Allagash Brewing Company

Beloved of beer geeks and casual swillers alike, Allagash White is one of Maine’s most popular craft brews. But it wasn’’t always so adored. ““For the first dozen years we couldn’’t give the beer away,”” says founder and owner Rob Tod with a laugh. ““No one wanted our beer, no one was drinking Belgian-style beers…. I can’’t tell you how many times I had other breweries and retailers say, ‘why don’’t you guys brew something more accessible?’” At the time, no one was making beer quite like this, —cloudy, yeasty, flavorful pours that hit your nose with scents of coriander and orange, and cascade down the tongue with a silky smooth mouthfeel. I would even be willing to bet that few people were using the term “’mouthfeel”—, ‘much less worrying about whether their Bud Light had any sort of scent at all.”

Fast forward to 2013 and Allagash is the company that all breweries seem to emulate. I’’ve had the pleasure of interviewing brewers throughout the state, and nearly all of them mention Allagash White as a favorite drink and source of inspiration. Recently, Men’s Journal named Curieux, one of the breweries more specialized brews, in their list of the top 25 best beers in the world. Although Allagash doesn’’t necessarily win conventional awards—“: “Often we don’’t win medals because our beers don’’t fit within the strict style guidelines,”” offers communications and marketing manager Dee Dee Germain—. They’’re clearly doing something right, and demand has never been higher. In fact, the beers are so popular that they have cut back on distribution in certain areas, while working to increase the brewery’’s capacity significantly with a massive expansion and a brand new taproom.

I first saw the new location at their Grand Opening party, which took place on a sweltering hot Friday afternoon in early July. The new brew house was packed with beer sipping adults, friends of Allagash, employees, and members of the press (like myself). Brewers were on hand to pour glasses of Allagash White, House Beer, and a strong sour brew that went down easy and tasted a little like sourdough bread. My companion and I nibbled on slices of creamy, sharp cheddar, pieces of dark German bread, and bites of pickled fiddleheads (my personal favorite). The meat and cheese plates went perfectly with the beers, and the atmosphere was one of relaxed celebration. It felt like the perfect summer soiree—: laid back and chill, with good food and drink, and plenty of lively conversation.

The Grand Opening scene was perfectly reflective of Rob Tod himself. The founder of Allagash Brewing Company comes across as even-keeled and friendly, albeit in a slightly reserved way. He clearly takes great pride in his work, but speaks humbly of every new accolade the brewery receives. His light sense of humor tempers each conversation, and it’s almost enough to make you forget about the shining, futuristic tanks in front of you. A few days after the opening party, I returned to the brewery to talk with Tod, and as he spoke about their increase in output, I found myself distracted by the massive system of bright silver machinery. The new expansion will allow Allagash to increase output capability up to 200,000 barrels a year. It is also much more energy efficient, and thanks to the computerized system, it also allows for greater quality control and consistency.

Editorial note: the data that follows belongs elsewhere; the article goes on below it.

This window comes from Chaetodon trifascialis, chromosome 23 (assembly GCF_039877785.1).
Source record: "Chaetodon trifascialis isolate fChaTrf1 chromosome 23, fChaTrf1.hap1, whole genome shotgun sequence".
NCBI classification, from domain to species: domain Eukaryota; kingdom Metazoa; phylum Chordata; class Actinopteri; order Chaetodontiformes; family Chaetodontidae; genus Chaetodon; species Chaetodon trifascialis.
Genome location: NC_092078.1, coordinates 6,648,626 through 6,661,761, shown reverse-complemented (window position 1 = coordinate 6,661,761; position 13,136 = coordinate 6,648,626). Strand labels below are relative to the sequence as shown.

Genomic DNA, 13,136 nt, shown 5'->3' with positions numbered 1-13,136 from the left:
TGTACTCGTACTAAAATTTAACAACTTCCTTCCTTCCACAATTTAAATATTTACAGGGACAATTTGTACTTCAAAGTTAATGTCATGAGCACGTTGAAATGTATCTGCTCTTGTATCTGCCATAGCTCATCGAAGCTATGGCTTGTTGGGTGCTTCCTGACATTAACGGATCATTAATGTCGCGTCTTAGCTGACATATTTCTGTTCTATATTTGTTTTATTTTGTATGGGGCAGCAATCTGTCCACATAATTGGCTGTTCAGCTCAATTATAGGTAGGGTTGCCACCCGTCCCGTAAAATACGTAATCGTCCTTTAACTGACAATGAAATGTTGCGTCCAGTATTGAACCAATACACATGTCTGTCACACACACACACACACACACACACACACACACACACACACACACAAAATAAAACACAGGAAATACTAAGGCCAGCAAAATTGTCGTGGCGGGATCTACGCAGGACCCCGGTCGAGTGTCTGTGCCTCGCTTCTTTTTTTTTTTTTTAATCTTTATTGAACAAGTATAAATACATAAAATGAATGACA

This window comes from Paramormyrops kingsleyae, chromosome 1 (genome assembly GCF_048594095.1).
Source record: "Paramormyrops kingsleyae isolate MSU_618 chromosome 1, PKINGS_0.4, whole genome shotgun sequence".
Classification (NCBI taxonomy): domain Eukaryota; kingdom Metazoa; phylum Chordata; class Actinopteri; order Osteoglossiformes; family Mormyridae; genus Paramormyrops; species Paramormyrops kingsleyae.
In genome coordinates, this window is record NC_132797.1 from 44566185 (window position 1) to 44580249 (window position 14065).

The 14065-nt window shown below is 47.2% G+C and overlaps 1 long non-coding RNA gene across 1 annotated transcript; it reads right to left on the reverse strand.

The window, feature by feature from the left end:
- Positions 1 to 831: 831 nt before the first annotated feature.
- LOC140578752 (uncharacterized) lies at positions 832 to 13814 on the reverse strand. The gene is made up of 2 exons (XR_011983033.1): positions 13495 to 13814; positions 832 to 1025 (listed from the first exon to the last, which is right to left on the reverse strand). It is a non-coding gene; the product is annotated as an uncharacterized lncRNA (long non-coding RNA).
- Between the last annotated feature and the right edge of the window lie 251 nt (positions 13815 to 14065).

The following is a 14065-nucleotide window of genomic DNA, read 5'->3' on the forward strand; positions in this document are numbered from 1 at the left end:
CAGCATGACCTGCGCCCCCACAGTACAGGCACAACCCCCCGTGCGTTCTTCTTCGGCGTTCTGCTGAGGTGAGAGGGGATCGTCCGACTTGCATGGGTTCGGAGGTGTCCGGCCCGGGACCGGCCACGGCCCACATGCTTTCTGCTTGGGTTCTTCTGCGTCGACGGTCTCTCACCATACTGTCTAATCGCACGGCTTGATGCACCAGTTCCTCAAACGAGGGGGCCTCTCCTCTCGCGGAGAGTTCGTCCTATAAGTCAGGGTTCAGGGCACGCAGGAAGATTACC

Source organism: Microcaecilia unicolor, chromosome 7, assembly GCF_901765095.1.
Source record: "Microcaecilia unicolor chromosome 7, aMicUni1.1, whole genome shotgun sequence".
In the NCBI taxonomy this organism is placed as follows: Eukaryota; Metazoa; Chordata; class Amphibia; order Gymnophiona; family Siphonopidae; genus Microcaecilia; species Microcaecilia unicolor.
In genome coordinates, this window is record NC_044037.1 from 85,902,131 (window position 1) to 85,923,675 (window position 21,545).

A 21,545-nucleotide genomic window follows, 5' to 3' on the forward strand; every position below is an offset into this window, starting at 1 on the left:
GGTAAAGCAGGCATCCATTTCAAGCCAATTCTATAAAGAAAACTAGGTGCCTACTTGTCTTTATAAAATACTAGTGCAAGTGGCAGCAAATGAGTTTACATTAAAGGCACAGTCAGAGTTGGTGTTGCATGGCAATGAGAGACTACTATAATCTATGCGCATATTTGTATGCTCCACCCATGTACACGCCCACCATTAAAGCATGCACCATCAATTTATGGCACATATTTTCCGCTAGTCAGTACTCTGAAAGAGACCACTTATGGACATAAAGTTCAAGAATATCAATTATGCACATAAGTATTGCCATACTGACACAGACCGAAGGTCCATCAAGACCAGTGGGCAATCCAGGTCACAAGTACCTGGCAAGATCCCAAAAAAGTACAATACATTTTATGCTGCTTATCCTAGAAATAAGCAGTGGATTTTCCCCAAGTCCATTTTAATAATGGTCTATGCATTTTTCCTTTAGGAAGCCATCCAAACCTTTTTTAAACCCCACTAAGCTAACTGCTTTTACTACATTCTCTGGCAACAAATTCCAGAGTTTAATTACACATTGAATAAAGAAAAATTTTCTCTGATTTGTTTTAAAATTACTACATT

However, it will be some time before they hit the hundred thousand mark. ““In this business, we’’re always limited by one of a few things,”” Tod explains. ““Either the brew house, which is where we make the beer, or fermentation, or space for storage or packaging equipment. You’’re always limited by whatever has the least capacity, and we had gotten to the point where our limiting factor was the old brew house.” But though they’’ve increased capacity in one area, the total output will now be limited by another: “until we add more fermenters, we can only brew about 80,000 barrels per year.”” With the demand for the cloudy, yeasty brews ever growing, soon even this impressive number may not be enough.

For beer nerds, an additional perk of the expansion is that it frees up the old brew house to focus on producing Allagash’’s more experimental beers, like the Coolship brews, which are made with wild yeast, or Fluxus, part of the Tribute Series Beers, which is made according to a different recipe each year. These products, along with the limited edition beers, are rarely found on liquor store shelves. To purchase a Coolship brew, or a bottle of House Beer, you have to visit the newly opened Allagash tap house and merchandise room. There, among the gleaming taps and the rustic wood furniture, you’’ll find inventive beers that you can’’t drink anywhere else.

““We’’re always doing new stuff,”” Tod says as we walk through the packaging room. I stop and stare at the complex system used for labeling each bottle. It looks like a Rube Goldberg machine, and I can’’t begin to fathom how it works. The lab is equally impressive, with petri dishes and test tubes filled with beer and other murky substances. For a brewery this size, the lab is “very advanced. “We’’re never content with our level of quality. It’’s high right now, and I feel like we are ahead of the curve, but we’re always trying to improve our quality and consistency.””

This seems to be the backbone of the Allagash ethos: quality, consistency, and innovation. In fact, the third ingredient is so important to their success that it’’s written right there on the wall. A massive chalkboard inside the brew house reminds the team of brewers of both the company’’s rocky past, and their exciting future: “”Innovation: Continually pushing the limits of beer and ourselves.””



Allagash Brewing Company
50 Industrial Way, Portland | 207.878.5385 |



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